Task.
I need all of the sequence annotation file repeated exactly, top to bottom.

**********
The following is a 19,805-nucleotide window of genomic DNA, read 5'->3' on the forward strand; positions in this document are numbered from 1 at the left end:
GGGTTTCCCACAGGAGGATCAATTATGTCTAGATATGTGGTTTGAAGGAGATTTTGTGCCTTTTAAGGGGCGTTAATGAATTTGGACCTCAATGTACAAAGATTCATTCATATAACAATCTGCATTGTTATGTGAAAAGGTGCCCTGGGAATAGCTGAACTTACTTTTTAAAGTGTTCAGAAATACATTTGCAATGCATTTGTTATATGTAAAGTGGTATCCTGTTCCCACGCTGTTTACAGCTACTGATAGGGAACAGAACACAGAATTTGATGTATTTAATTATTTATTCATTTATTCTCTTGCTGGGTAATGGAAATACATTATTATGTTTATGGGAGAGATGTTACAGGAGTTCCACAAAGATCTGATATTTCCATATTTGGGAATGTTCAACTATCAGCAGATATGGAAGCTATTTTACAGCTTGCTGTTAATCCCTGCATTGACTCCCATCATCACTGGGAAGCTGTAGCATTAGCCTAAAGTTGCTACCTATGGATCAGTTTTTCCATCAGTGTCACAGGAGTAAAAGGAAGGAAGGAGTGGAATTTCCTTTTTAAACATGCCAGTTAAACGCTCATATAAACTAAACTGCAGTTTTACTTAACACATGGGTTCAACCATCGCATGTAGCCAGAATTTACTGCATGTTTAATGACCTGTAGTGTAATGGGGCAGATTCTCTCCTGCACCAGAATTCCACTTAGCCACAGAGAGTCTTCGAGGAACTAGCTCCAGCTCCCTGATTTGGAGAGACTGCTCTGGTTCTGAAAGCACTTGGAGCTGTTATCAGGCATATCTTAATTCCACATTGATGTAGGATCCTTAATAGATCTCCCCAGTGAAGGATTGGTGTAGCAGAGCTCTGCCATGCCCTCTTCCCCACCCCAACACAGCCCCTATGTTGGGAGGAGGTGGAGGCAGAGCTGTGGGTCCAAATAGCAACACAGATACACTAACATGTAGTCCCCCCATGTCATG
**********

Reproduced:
The following is a 19,805-nucleotide window of genomic DNA, read 5'->3' on the forward strand; positions in this document are numbered from 1 at the left end:
GGGTTTCCCACAGGAGGATCAATTATGTCTAGATATGTGGTTTGAAGGAGATTTTGTGCCTTTTAAGGGGCGTTAATGAATTTGGACCTCAATGTACAAAGATTCATTCATATAACAATCTGCATTGTTATGTGAAAAGGTGCCCTGGGAATAGCTGAACTTACTTTTTAAAGTGTTCAGAAATACATTTGCAATGCATTTGTTATATGTAAAGTGGTATCCTGTTCCCACGCTGTTTACAGCTACTGATAGGGAACAGAACACAGAATTTGATGTATTTAATTATTTATTCATTTATTCTCTTGCTGGGTAATGGAAATACATTATTATGTTTATGGGAGAGATGTTACAGGAGTTCCACAAAGATCTGATATTTCCATATTTGGGAATGTTCAACTATCAGCAGATATGGAAGCTATTTTACAGCTTGCTGTTAATCCCTGCATTGACTCCCATCATCACTGGGAAGCTGTAGCATTAGCCTAAAGTTGCTACCTATGGATCAGTTTTTCCATCAGTGTCACAGGAGTAAAAGGAAGGAAGGAGTGGAATTTCCTTTTTAAACATGCCAGTTAAACGCTCATATAAACTAAACTGCAGTTTTACTTAACACATGGGTTCAACCATCGCATGTAGCCAGAATTTACTGCATGTTTAATGACCTGTAGTGTAATGGGGCAGATTCTCTCCTGCACCAGAATTCCACTTAGCCACAGAGAGTCTTCGAGGAACTAGCTCCAGCTCCCTGATTTGGAGAGACTGCTCTGGTTCTGAAAGCACTTGGAGCTGTTATCAGGCATATCTTAATTCCACATTGATGTAGGATCCTTAATAGATCTCCCCAGTGAAGGATTGGTGTAGCAGAGCTCTGCCATGCCCTCTTCCCCACCCCAACACAGCCCCTATGTTGGGAGGAGGTGGAGGCAGAGCTGTGGGTCCAAATAGCAACACAGATACACTAACATGTAGTCCCCCCATGTCATG